And speaking of cars, Rome Automobile Company began showing off the new 1965 Volkswagen Beetle this week in 1964, complete with 15% more window area, larger and more comfortable front seats, a back seat that folded almost flat (and the manufacturer touted that the large flat open area could be used as "a large luggage space or a playpen for children." Apparently we worried much less about car seats and buckled-in children fifty years ago!)

Piggly Wiggly had center-cut pork chops for 59¢ a pound, turn it greens for a dime a pound, and a 24-bottle case of Coca Cola or Tab for 99¢ plus deposit. Kroger has bananas for a dime a pound, whole fryers for 25¢ a pound, and graham cracked for 33¢ a box. A&P had smoked hams for 39¢ a pound, five pounds of Dixie Crystals sugar for 39¢, and Bartlett pears for 12¢ a pound. Big Apple had winesap apples for a dime a pound, jiffy steak for 99¢ a pound, and a half-gallon of Sealtest ice milk for 39¢, Couch's had T-bone steak for 69¢ a pound, lab shoulder roast for 19¢ a pound, and lettuce for 15¢ a head.

The movie week began with Kisses for My President (with Fred MacMurray & Polly Bergen) at the DeSoto and Night Must Fall (with Albert Finney) at the First Avenue. The mid-week switch out switch-out brought I'd Rather Be Rich (with Sandra Dee & Robert Goulet) to the DeSoto, A Shot in the Dark (the second Pink Panther film, with Peter Sellers & Elke Summer) to the First Avenue, and an Alfred Hitchcock double feature of Vertigo and To Catch a Thief to the West Rome Drive-In (which was on its weekends-only schedule).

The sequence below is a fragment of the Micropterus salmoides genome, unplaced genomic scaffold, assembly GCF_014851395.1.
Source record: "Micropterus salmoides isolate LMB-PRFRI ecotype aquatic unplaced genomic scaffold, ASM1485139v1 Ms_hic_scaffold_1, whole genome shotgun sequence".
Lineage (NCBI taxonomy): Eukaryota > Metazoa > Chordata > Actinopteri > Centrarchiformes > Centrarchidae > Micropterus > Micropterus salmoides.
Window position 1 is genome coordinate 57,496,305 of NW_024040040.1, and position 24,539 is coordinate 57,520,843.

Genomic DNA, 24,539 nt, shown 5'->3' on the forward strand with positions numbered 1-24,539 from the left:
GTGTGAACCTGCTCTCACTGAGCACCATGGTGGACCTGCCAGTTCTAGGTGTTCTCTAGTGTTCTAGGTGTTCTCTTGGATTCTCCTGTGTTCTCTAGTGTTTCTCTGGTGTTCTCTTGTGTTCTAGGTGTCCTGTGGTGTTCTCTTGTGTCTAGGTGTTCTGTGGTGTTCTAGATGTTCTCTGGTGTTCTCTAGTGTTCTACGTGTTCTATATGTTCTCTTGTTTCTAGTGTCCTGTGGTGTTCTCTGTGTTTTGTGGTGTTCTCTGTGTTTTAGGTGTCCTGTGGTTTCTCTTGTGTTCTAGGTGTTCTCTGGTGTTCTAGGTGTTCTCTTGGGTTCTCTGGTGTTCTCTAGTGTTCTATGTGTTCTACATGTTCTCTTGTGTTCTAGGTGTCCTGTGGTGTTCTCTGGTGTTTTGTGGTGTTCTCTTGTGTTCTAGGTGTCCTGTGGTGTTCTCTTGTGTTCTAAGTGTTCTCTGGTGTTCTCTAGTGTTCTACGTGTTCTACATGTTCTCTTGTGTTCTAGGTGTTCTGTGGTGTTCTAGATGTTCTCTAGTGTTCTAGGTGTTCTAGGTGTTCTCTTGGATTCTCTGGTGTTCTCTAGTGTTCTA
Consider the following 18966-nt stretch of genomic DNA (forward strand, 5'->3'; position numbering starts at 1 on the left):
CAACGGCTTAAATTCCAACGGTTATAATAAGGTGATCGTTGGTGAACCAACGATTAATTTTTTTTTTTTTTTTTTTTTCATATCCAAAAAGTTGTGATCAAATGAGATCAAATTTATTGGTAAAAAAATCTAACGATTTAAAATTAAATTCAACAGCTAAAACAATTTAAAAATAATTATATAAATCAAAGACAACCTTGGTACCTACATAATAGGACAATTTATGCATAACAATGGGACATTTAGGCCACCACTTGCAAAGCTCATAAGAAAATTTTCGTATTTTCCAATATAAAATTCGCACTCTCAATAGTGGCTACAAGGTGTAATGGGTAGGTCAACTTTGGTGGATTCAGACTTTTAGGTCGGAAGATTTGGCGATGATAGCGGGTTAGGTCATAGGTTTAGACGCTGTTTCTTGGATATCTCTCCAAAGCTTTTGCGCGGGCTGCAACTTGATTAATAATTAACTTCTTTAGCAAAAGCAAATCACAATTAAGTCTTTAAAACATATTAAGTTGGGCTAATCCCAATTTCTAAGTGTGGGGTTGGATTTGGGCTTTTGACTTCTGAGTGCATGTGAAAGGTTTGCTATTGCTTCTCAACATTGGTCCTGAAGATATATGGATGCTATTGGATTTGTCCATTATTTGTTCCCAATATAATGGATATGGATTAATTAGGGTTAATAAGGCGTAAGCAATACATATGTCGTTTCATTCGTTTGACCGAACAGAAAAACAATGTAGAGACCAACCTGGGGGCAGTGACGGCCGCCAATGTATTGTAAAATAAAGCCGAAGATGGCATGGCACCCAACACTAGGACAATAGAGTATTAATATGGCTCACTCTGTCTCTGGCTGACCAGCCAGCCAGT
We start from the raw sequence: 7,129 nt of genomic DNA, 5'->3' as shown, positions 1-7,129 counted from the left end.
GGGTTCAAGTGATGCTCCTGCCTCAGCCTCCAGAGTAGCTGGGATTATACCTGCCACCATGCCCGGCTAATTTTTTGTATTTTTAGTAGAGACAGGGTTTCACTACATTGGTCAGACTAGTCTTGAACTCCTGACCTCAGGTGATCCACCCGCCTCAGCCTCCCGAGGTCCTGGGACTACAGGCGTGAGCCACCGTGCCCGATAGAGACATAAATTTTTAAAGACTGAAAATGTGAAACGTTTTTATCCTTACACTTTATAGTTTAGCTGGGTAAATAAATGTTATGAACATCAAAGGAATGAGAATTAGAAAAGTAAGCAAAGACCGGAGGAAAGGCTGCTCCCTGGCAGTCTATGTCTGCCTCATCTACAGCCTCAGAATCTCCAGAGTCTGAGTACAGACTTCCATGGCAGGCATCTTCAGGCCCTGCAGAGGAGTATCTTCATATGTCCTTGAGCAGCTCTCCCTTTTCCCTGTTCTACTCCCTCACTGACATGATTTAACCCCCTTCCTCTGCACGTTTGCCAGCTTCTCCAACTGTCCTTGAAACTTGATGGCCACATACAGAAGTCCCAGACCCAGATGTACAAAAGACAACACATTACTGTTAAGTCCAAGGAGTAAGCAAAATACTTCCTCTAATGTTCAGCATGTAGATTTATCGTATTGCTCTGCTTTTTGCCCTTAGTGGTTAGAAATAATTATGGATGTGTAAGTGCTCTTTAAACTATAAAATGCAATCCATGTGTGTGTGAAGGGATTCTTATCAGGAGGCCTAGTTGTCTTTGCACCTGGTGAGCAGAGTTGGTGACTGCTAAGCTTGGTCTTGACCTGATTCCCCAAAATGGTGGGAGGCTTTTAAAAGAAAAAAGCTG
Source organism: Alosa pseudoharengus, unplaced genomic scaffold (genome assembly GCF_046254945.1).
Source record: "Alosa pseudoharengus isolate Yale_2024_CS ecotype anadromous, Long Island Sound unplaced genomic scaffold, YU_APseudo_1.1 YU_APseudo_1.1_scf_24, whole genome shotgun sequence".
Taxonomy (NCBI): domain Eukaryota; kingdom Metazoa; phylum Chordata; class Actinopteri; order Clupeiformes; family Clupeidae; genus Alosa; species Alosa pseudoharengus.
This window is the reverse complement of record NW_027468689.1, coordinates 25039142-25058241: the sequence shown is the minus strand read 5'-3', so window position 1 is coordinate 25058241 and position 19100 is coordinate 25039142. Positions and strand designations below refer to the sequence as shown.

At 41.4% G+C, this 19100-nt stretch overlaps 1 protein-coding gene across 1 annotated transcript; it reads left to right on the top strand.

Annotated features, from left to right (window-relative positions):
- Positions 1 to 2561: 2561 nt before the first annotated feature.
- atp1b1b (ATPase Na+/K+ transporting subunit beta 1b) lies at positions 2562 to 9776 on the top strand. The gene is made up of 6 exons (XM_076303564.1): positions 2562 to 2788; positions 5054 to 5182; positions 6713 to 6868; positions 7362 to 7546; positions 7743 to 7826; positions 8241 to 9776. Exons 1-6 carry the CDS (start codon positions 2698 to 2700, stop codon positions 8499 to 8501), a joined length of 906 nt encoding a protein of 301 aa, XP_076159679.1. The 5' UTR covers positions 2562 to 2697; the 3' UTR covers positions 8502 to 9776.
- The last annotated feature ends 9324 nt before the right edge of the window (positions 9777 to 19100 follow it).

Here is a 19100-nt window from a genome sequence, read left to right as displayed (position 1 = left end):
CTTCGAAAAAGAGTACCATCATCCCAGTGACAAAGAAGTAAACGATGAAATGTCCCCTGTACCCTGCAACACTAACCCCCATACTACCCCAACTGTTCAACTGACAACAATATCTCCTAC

There's no need to fear!... Underdog was here as of October 3rd, when the cartoon made its NBC debut as a part of the Saturday morning lineup. Those of us who grew up in the 1960s may remember that he got his abilities after taking his Super Energy Pill; younger viewers who saw the series in syndication may have never heard of the Super Energy Pill, however, since all references to it were edited out of the cartoon beginning in the mid-1970s, presumably out of fear that it would be seen as some sort of a pro-drug statement.

The number one song this week in 1964 was "Pretty Woman" by Roy Orbison. Other top ten hits included "Do Wah Diddy Diddy" by Manfred Mann (#2); "Dancing in the Street" by Martha & the Vandellas (#3); "Bread and Butter" by the Newbeats (#4); "Remember (Walkin' in the Sand)" by the Shangri-Las (#5); "We'll Sing in the Sunshine" by Gale Garnett (#6); "It Hurts to Be In Love" by Gene Pitney (#7); "GTO" by Ronny & the Daytonas (#8); "Last Kiss" by J. Frank Wilson & the Cavaliers (#9); and "A Summer Song" by Chad & Jeremy (#10).

Saturday, September 20, 2014

Fifty Years Ago This Week in West Rome - 9/21/1964 to 9/27/1964

The Coosa Valley Fair opened on September 21st, with Kunz Century-21 shows supplying the world's largest motorized midway, which included an expanded ("faster and wilder!") Tilt-a-Whirl. Carole Sewell represented West Rome in the Miss Floyd County contest.